NAIROBI, Kenya (AP) - Somali pirates hijacked a chemical tanker with dozens of Indian crew members Friday and a helicopter rescued three British security guards who had jumped into the sea, officials said.
A warship on patrol nearby sent helicopters to intervene in the attack, but they arrived after pirates had taken control of the Liberian-flagged ship, according to Noel Choong, head of the International Maritime Bureau's piracy reporting center in Malaysia.
The ship master had sent a distress call to the piracy reporting center, which relayed the alert to international forces policing Somali waters, Choong said. No details about how the pirates attacked or the condition of the crew were available immediately.
Choong said the ship was being operated out of Singapore.
Still on board were 25 Indian and two Bangladeshi crew members, said diplomats who could not be named due to restrictions on speaking to the media. The British security guards escaped by jumping into the water, said a news release issued by their company, Anti-Piracy Maritime Security Solutions.
The company said it was aware of the incident on the chemical tanker it identified as M/V BISCAGLIA.
"We have been informed by coalition military authorities that three of our unarmed security staff were rescued from the water by a coalition helicopter and are currently on board a coalition warship in the Gulf of Aden," the company statement said.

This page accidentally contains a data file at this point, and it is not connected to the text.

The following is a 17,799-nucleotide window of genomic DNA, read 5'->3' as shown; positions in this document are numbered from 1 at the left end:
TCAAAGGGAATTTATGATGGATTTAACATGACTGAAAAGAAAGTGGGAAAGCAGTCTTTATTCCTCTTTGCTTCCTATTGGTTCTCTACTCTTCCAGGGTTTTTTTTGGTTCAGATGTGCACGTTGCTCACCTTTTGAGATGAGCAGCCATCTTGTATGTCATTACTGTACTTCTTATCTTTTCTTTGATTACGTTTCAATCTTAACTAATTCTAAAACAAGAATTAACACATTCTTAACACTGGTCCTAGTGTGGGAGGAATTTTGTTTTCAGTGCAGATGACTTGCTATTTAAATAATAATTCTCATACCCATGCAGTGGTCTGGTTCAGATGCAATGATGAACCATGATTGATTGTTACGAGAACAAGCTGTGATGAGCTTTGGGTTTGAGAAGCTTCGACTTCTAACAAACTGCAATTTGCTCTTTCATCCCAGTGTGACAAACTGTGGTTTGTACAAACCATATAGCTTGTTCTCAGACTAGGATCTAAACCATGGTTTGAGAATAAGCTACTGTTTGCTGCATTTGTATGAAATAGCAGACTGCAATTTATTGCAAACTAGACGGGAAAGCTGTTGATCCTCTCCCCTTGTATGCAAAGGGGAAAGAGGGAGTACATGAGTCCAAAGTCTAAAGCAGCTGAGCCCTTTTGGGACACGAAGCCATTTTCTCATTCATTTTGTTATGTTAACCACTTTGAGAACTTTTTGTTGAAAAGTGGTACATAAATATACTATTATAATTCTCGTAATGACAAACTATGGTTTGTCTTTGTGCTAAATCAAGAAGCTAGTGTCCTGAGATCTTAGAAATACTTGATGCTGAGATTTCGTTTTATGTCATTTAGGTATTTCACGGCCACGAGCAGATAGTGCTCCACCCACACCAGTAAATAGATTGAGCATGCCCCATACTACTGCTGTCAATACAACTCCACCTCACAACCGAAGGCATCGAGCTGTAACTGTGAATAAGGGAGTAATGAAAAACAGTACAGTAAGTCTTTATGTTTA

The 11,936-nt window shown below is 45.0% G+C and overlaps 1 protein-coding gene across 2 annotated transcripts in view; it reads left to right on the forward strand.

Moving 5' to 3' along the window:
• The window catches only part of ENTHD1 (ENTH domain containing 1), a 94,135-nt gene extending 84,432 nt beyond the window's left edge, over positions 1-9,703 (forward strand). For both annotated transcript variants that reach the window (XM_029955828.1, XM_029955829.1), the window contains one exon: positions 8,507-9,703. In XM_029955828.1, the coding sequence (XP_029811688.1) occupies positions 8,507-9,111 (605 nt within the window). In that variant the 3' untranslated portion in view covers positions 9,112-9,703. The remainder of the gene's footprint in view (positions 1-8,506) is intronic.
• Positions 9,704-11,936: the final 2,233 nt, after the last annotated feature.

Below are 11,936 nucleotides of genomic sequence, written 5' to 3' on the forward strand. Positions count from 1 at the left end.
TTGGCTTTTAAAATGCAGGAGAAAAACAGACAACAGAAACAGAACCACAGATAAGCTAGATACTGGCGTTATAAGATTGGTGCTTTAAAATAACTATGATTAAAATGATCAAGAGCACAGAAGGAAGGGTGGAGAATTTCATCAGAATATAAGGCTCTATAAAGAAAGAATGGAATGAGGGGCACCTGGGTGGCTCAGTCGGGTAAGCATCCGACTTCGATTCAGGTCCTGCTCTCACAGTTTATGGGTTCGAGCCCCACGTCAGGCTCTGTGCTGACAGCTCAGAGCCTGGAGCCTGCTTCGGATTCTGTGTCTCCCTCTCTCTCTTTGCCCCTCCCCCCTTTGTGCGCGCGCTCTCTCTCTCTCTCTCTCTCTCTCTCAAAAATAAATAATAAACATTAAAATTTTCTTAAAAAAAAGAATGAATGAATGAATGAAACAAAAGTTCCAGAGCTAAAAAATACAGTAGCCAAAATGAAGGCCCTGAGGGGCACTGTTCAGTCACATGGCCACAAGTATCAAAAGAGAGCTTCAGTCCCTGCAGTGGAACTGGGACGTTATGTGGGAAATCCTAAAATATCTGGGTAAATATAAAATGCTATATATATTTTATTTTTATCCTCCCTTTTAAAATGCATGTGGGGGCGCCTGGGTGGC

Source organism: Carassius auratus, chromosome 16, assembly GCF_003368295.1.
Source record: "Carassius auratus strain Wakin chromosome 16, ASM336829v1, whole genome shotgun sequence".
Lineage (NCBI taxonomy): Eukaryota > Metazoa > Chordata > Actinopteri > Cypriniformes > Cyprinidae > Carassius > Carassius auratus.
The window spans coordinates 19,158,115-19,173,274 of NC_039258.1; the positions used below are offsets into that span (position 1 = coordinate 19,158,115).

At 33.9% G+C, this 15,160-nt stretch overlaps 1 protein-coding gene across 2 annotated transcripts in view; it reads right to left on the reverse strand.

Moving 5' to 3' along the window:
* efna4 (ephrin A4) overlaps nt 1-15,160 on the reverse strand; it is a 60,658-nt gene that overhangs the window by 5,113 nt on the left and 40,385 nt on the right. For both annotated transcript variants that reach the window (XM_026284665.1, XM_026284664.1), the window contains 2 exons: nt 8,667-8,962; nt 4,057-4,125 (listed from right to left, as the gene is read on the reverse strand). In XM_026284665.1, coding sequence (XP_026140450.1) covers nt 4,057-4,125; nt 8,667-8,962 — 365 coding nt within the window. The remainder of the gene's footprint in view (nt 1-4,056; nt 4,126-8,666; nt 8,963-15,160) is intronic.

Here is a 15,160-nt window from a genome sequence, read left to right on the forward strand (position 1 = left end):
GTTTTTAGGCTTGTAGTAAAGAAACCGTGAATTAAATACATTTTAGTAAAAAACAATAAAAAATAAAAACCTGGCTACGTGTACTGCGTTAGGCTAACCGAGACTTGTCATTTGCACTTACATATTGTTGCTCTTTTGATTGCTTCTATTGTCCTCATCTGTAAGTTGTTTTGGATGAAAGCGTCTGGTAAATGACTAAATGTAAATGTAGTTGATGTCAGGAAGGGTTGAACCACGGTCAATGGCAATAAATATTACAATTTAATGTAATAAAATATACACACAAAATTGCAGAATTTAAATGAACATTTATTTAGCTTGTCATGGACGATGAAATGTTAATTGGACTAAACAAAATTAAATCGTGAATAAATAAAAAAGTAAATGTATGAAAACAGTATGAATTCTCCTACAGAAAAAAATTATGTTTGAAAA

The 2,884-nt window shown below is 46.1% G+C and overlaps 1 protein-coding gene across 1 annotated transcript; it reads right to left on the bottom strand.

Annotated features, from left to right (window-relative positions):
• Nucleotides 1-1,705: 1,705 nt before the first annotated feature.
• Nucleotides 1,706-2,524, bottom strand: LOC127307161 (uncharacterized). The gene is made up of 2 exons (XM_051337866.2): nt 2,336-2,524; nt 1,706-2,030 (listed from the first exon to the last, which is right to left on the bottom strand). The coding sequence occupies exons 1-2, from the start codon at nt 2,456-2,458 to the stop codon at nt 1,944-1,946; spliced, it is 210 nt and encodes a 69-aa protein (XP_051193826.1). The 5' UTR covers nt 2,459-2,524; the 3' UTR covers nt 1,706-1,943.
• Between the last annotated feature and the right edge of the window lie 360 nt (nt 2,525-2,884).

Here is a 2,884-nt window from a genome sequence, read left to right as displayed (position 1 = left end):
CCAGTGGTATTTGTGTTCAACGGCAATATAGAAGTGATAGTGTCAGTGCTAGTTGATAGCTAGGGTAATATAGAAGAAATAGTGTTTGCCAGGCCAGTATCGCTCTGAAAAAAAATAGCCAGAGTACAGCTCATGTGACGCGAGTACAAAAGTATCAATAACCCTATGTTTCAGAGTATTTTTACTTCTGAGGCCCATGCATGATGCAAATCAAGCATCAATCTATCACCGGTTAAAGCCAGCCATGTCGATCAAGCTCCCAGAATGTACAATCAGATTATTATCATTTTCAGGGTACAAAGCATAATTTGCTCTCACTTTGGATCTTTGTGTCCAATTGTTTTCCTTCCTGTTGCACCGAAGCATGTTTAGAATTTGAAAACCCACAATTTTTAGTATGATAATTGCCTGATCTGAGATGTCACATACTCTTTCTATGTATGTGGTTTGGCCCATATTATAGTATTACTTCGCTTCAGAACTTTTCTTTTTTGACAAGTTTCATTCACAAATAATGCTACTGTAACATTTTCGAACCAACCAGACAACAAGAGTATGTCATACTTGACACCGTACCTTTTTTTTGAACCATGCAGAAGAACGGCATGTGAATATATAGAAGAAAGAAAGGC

German Defense Ministry spokesman Thomas Raabe confirmed that a naval helicopter lifted three people out of the water in the Gulf of Aden at about 4 a.m. Friday morning and deposited them on a French ship.
Germany and France have ships in the area as part of a NATO fleet which, along with warships from Denmark, India, Malaysia, Russia and the U.S., have started patrolling the vast maritime corridor. They escort some merchant ships and respond to distress calls.
The ship hijacked Friday was the 97th vessel to be attacked this year off Somalia, where an Islamic insurgency and lack of effective government have contributed to an increase in pirate attacks in the Gulf of Aden.
Ships "must continue to maintain a 24-hour vigil and radar watch so they can take early measures to escape pirates. Even though there are patrols, the warships cannot be everywhere at the same time," Choong said.
Pirates have become increasingly brazen in the Gulf, a major international shipping lane through which about 20 tankers sail daily.
Forty ships have been hijacked this year, including a Saudi supertanker loaded with $100 million worth of crude oil Nov. 15.
Pirates demanding multimillion-dollar ransoms hold 15 ships and nearly 300 crew, Choong said.
Somalia, an impoverished nation in the Horn of Africa, has not had a functioning government since 1991.
Associated Press Writer Sean Yoong contributed to this report from Kuala Lumpur, Malaysia.